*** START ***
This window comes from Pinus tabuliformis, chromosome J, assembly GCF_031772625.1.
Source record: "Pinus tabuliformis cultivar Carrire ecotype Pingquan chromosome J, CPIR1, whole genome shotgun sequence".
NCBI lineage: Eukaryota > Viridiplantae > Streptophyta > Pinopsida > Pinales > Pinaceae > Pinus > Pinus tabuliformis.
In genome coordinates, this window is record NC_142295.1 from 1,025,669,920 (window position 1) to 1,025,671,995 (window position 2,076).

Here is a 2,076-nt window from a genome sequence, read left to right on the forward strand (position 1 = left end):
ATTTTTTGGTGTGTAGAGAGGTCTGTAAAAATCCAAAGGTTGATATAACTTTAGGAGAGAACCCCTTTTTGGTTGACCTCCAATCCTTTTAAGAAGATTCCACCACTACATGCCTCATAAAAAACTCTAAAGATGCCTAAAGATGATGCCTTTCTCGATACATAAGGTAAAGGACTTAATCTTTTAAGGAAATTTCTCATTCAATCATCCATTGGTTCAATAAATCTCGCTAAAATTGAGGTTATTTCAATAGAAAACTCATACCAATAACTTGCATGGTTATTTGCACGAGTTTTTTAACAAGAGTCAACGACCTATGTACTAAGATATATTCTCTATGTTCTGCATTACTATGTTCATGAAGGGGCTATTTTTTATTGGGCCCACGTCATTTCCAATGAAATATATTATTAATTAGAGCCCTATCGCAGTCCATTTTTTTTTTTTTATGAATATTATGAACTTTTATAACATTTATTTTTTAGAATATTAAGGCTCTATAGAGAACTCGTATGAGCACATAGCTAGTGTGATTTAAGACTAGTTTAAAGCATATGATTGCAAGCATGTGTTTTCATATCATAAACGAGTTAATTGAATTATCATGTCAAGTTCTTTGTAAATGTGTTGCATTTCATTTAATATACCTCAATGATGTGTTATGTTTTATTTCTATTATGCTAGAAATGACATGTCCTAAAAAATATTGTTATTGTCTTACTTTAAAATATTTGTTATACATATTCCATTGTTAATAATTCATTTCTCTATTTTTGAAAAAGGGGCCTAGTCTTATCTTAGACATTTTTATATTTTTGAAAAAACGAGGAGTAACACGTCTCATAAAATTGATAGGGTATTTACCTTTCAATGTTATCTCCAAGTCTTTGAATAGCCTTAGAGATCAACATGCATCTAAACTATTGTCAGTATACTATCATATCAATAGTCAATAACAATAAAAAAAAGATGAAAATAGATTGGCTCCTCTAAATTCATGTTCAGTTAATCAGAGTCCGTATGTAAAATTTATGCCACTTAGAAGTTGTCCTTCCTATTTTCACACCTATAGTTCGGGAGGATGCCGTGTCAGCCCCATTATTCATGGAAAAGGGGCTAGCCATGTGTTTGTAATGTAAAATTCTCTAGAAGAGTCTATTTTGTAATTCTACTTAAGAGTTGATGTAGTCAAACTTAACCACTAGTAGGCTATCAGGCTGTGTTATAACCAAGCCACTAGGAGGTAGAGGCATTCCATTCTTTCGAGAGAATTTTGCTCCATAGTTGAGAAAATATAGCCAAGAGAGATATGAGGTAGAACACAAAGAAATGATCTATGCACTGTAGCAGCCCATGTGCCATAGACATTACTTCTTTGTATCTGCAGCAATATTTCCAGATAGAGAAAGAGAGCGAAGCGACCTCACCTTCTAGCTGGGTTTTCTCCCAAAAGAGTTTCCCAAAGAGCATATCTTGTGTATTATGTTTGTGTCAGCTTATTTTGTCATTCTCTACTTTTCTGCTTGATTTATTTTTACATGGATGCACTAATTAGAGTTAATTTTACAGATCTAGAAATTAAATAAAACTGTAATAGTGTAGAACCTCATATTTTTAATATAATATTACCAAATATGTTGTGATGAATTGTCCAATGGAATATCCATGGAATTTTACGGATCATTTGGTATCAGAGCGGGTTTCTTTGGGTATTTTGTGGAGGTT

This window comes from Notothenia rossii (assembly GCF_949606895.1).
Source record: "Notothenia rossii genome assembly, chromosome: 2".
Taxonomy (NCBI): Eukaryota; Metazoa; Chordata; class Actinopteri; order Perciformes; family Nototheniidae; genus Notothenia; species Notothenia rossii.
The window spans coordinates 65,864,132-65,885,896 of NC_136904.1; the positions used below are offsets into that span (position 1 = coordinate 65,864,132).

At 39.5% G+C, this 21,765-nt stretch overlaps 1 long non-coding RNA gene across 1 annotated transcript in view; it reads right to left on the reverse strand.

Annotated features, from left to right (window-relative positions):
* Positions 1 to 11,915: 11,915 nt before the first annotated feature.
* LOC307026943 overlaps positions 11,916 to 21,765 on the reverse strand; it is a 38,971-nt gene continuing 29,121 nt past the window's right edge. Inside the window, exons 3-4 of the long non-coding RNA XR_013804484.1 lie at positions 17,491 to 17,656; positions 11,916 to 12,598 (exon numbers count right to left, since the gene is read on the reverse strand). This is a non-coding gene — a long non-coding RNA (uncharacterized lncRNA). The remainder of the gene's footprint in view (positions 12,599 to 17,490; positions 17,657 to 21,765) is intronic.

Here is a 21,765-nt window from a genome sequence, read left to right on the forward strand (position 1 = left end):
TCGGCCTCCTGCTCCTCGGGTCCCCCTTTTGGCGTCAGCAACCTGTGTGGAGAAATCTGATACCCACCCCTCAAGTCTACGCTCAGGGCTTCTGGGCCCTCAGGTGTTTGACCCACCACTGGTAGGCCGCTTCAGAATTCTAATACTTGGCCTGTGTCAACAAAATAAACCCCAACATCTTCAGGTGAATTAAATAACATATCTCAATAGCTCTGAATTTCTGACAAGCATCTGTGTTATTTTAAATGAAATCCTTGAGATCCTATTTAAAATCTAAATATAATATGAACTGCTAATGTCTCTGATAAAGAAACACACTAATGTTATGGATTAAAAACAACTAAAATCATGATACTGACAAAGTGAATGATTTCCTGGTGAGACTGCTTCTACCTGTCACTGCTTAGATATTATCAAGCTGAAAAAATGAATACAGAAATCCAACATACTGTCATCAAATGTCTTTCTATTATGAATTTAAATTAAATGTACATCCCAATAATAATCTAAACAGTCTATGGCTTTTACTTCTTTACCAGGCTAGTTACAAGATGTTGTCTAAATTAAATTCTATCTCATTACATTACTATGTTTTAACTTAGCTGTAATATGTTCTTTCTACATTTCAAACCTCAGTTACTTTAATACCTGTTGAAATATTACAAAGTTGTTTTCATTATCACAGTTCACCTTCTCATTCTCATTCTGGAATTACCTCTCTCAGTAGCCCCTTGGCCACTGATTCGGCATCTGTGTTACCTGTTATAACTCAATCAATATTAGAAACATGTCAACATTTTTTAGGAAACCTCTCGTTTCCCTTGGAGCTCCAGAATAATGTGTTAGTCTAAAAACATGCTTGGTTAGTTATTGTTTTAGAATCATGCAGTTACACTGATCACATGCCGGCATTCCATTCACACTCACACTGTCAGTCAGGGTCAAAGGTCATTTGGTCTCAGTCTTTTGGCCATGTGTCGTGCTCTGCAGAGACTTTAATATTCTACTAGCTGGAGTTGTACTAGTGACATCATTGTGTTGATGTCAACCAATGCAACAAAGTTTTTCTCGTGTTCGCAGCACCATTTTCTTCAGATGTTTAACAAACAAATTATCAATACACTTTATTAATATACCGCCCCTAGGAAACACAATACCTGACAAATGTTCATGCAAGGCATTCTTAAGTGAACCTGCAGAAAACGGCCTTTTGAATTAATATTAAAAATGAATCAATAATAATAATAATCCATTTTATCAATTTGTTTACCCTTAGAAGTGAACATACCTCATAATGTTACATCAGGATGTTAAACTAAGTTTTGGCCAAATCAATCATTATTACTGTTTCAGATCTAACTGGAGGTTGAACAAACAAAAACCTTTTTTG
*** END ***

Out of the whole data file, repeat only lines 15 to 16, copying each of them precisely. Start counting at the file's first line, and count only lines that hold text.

Here is a 21,765-nt window from a genome sequence, read left to right on the forward strand (position 1 = left end):
TCGGCCTCCTGCTCCTCGGGTCCCCCTTTTGGCGTCAGCAACCTGTGTGGAGAAATCTGATACCCACCCCTCAAGTCTACGCTCAGGGCTTCTGGGCCCTCAGGTGTTTGACCCACCACTGGTAGGCCGCTTCAGAATTCTAATACTTGGCCTGTGTCAACAAAATAAACCCCAACATCTTCAGGTGAATTAAATAACATATCTCAATAGCTCTGAATTTCTGACAAGCATCTGTGTTATTTTAAATGAAATCCTTGAGATCCTATTTAAAATCTAAATATAATATGAACTGCTAATGTCTCTGATAAAGAAACACACTAATGTTATGGATTAAAAACAACTAAAATCATGATACTGACAAAGTGAATGATTTCCTGGTGAGACTGCTTCTACCTGTCACTGCTTAGATATTATCAAGCTGAAAAAATGAATACAGAAATCCAACATACTGTCATCAAATGTCTTTCTATTATGAATTTAAATTAAATGTACATCCCAATAATAATCTAAACAGTCTATGGCTTTTACTTCTTTACCAGGCTAGTTACAAGATGTTGTCTAAATTAAATTCTATCTCATTACATTACTATGTTTTAACTTAGCTGTAATATGTTCTTTCTACATTTCAAACCTCAGTTACTTTAATACCTGTTGAAATATTACAAAGTTGTTTTCATTATCACAGTTCACCTTCTCATTCTCATTCTGGAATTACCTCTCTCAGTAGCCCCTTGGCCACTGATTCGGCATCTGTGTTACCTGTTATAACTCAATCAATATTAGAAACATGTCAACATTTTTTAGGAAACCTCTCGTTTCCCTTGGAGCTCCAGAATAATGTGTTAGTCTAAAAACATGCTTGGTTAGTTATTGTTTTAGAATCATGCAGTTACACTGATCACATGCCGGCATTCCATTCACACTCACACTGTCAGTCAGGGTCAAAGGTCATTTGGTCTCAGTCTTTTGGCCATGTGTCGTGCTCTGCAGAGACTTTAATATTCTACTAGCTGGAGTTGTACTAGTGACATCATTGTGTTGATGTCAACCAATGCAACAAAGTTTTTCTCGTGTTCGCAGCACCATTTTCTTCAGATGTTTAACAAACAAATTATCAATACACTTTATTAATATACCGCCCCTAGGAAACACAATACCTGACAAATGTTCATGCAAGGCATTCTTAAGTGAACCTGCAGAAAACGGCCTTTTGAATTAATATTAAAAATGAATCAATAATAATAATAATCCATTTTATCAATTTGTTTACCCTTAGAAGTGAACATACCTCATAATGTTACATCAGGATGTTAAACTAAGTTTTGGCCAAATCAATCATTATTACTGTTTCAGATCTAACTGGAGGTTGAACAAACAAAAACCTTTTTTG